- Scalability to meet needs.
- No wasted resources because you pay for what you use.
A community cloud may be established where several organizations have similar requirements and seek to share infrastructure so as to realize some of the benefits of cloud computing. With the costs spread over fewer users than a public cloud (but more than a single tenant) this option is more expensive but may offer a higher level of privacy, security and/or policy compliance. Examples of community cloud include Google's “Gov Cloud”.
A hybrid cloud environment consisting of multiple internal and/or external providers “will be typical for most enterprises”. By integrating multiple cloud services users may be able to ease the transition to public cloud services while avoiding issues such as PCI (Payment Card Industry) compliance.
Another perspective on deploying a web application in the cloud is using Hybrid Web Hosting, where the hosting infrastructure is a mix between Cloud Hosting for the web server, and Managed dedicated server for the database server.
A hybrid storage cloud uses a combination of public and private storage clouds. Hybrid storage clouds are often useful for archiving and backup functions, allowing local data to be replicated to a public cloud.
A private cloud is a proprietary network or a data center that supplies hosted services to a limited number of people.
Private cloud (also called internal cloud or corporate cloud) is a marketing term for a proprietary computing architecture that provides hosted services to a limited number of people behind a firewall.
When a service provider uses public cloud resources to create their private cloud, the result is called a virtual private cloud. Private or public, the goal of cloud computing is to provide easy, scalable access to computing resources and IT services.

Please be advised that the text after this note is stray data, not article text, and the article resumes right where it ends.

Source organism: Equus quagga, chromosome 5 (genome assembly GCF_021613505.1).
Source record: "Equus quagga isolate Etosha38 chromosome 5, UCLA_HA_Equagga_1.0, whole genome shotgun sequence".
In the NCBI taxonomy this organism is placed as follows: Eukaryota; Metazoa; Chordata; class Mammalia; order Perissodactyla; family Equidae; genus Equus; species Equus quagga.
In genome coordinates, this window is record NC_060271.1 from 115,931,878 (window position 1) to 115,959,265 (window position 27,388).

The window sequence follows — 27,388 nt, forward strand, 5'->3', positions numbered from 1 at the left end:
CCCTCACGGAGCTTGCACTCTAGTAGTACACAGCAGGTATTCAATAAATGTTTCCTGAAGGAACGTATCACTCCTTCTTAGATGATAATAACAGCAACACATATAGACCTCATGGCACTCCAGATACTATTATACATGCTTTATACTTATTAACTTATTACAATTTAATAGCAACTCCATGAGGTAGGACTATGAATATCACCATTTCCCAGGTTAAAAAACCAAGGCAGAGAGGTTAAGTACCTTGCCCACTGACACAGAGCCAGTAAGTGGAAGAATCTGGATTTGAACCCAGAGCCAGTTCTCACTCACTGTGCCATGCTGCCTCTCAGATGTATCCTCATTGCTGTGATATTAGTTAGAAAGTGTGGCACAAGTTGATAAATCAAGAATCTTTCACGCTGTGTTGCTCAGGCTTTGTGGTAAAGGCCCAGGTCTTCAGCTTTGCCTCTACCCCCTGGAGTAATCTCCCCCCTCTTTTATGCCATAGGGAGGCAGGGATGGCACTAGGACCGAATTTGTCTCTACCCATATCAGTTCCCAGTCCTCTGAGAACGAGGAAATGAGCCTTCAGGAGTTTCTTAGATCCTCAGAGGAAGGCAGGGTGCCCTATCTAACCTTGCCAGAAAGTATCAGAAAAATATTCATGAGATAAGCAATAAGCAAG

Hosting your information on an outsourced system (that is maintained by a third-party) can really free up space and cut costs. With cloud hosting, you can
- Access your data at all times – not just while in the office
- A physical storage center is no longer needed
- Most have a pay structure that only calls for payment only when used
- Relieves burden on IT Professionals and frees up their time in the office
- Easily scalable so companies can add or subtract storage based on their own needs.
If you are going to move all of your information to data centers situated outside your company, then security should be of utmost importance.
- Lost control comes with handing over your data and information
- Depending on third-party to ensure the security and confidentiality of data and information
- If your cloud host disappears, where does your information go?